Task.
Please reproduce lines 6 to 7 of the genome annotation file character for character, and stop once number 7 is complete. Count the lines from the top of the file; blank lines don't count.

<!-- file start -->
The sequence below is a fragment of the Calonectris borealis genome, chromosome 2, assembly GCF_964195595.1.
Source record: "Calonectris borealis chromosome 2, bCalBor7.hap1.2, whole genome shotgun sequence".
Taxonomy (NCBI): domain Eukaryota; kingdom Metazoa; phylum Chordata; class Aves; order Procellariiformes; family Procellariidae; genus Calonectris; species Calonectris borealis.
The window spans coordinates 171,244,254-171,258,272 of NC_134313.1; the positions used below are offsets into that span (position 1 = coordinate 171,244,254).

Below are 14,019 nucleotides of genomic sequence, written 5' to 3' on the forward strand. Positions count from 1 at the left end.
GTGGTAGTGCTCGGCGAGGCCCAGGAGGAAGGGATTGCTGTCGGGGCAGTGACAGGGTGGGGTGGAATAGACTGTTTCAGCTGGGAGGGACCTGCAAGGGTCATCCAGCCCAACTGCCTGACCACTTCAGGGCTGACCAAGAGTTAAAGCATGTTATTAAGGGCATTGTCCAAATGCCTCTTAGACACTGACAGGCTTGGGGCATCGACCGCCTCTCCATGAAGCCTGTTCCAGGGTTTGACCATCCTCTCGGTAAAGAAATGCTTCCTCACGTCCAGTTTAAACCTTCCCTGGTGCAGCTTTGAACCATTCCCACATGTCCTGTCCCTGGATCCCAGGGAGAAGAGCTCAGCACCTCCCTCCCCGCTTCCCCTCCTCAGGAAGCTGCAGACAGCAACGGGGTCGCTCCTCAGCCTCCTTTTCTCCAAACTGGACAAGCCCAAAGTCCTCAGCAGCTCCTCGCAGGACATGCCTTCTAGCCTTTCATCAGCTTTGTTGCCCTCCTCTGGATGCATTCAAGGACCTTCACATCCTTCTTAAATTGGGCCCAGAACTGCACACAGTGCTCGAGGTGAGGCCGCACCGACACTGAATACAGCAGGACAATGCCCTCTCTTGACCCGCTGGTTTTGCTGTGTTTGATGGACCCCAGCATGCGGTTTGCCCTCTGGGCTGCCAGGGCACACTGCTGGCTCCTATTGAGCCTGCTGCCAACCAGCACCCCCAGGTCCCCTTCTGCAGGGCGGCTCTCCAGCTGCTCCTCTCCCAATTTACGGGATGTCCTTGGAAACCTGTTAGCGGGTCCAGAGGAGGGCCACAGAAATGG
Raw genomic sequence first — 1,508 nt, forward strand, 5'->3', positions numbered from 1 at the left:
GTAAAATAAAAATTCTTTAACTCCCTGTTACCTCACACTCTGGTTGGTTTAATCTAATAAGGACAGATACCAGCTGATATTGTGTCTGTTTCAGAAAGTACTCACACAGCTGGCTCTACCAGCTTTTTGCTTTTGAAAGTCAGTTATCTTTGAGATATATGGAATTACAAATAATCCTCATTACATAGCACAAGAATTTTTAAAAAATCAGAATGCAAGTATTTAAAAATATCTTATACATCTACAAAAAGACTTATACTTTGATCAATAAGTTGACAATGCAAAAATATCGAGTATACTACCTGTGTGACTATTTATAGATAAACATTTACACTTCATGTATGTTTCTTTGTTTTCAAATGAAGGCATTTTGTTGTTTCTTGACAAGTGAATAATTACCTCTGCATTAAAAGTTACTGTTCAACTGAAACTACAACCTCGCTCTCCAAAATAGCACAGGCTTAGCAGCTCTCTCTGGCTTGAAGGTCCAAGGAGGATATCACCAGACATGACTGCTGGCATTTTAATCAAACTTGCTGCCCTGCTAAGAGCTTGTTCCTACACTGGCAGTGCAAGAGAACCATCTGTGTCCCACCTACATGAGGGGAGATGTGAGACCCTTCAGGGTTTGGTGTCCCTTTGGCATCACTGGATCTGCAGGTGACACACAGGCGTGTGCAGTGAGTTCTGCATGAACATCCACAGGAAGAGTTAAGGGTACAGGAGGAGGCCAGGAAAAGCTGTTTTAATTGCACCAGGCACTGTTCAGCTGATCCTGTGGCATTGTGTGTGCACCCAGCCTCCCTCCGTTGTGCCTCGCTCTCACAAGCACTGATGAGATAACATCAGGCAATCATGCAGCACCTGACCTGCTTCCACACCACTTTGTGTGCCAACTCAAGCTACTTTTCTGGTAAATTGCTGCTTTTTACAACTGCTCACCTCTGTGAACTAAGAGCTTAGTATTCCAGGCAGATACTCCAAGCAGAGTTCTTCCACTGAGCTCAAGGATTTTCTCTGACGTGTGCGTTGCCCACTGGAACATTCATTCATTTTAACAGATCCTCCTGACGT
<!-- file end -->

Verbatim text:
GTGGTAGTGCTCGGCGAGGCCCAGGAGGAAGGGATTGCTGTCGGGGCAGTGACAGGGTGGGGTGGAATAGACTGTTTCAGCTGGGAGGGACCTGCAAGGGTCATCCAGCCCAACTGCCTGACCACTTCAGGGCTGACCAAGAGTTAAAGCATGTTATTAAGGGCATTGTCCAAATGCCTCTTAGACACTGACAGGCTTGGGGCATCGACCGCCTCTCCATGAAGCCTGTTCCAGGGTTTGACCATCCTCTCGGTAAAGAAATGCTTCCTCACGTCCAGTTTAAACCTTCCCTGGTGCAGCTTTGAACCATTCCCACATGTCCTGTCCCTGGATCCCAGGGAGAAGAGCTCAGCACCTCCCTCCCCGCTTCCCCTCCTCAGGAAGCTGCAGACAGCAACGGGGTCGCTCCTCAGCCTCCTTTTCTCCAAACTGGACAAGCCCAAAGTCCTCAGCAGCTCCTCGCAGGACATGCCTTCTAGCCTTTCATCAGCTTTGTTGCCCTCCTCTGGATGCATTCAAGGACCTTCACATCCTTCTTAAATTGGGCCCAGAACTGCACACAGTGCTCGAGGTGAGGCCGCACCGACACTGAATACAGCAGGACAATGCCCTCTCTTGACCCGCTGGTTTTGCTGTGTTTGATGGACCCCAGCATGCGGTTTGCCCTCTGGGCTGCCAGGGCACACTGCTGGCTCCTATTGAGCCTGCTGCCAACCAGCACCCCCAGGTCCCCTTCTGCAGGGCGGCTCTCCAGCTGCTCCTCTCCCAATTTACGGGATGTCCTTGGAAACCTGTTAGCGGGTCCAGAGGAGGGCCACAGAAATGG
Raw genomic sequence first — 1,508 nt, forward strand, 5'->3', positions numbered from 1 at the left: